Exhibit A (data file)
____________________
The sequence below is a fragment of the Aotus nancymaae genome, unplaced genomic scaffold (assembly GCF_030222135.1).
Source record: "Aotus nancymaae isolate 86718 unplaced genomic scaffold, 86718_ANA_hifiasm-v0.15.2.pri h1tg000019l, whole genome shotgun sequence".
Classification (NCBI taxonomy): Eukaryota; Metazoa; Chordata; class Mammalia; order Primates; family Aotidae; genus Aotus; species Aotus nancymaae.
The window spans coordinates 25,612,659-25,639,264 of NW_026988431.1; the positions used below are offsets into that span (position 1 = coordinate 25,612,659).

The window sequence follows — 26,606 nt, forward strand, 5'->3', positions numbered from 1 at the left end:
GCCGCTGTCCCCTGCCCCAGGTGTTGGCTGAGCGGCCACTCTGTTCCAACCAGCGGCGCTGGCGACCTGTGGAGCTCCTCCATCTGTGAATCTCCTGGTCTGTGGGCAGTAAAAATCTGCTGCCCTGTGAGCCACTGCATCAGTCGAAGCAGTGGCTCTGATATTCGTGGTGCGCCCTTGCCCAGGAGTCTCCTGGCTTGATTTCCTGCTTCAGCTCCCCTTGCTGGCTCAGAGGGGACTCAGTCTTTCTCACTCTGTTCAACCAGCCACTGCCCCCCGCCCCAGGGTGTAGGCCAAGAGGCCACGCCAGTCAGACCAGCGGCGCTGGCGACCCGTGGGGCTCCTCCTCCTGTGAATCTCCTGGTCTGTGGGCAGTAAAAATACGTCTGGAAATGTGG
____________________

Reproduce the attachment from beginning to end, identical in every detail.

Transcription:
The sequence below is a fragment of the Aotus nancymaae genome, unplaced genomic scaffold (assembly GCF_030222135.1).
Source record: "Aotus nancymaae isolate 86718 unplaced genomic scaffold, 86718_ANA_hifiasm-v0.15.2.pri h1tg000019l, whole genome shotgun sequence".
Classification (NCBI taxonomy): Eukaryota; Metazoa; Chordata; class Mammalia; order Primates; family Aotidae; genus Aotus; species Aotus nancymaae.
The window spans coordinates 25,612,659-25,639,264 of NW_026988431.1; the positions used below are offsets into that span (position 1 = coordinate 25,612,659).

The window sequence follows — 26,606 nt, forward strand, 5'->3', positions numbered from 1 at the left end:
GCCGCTGTCCCCTGCCCCAGGTGTTGGCTGAGCGGCCACTCTGTTCCAACCAGCGGCGCTGGCGACCTGTGGAGCTCCTCCATCTGTGAATCTCCTGGTCTGTGGGCAGTAAAAATCTGCTGCCCTGTGAGCCACTGCATCAGTCGAAGCAGTGGCTCTGATATTCGTGGTGCGCCCTTGCCCAGGAGTCTCCTGGCTTGATTTCCTGCTTCAGCTCCCCTTGCTGGCTCAGAGGGGACTCAGTCTTTCTCACTCTGTTCAACCAGCCACTGCCCCCCGCCCCAGGGTGTAGGCCAAGAGGCCACGCCAGTCAGACCAGCGGCGCTGGCGACCCGTGGGGCTCCTCCTCCTGTGAATCTCCTGGTCTGTGGGCAGTAAAAATACGTCTGGAAATGTGG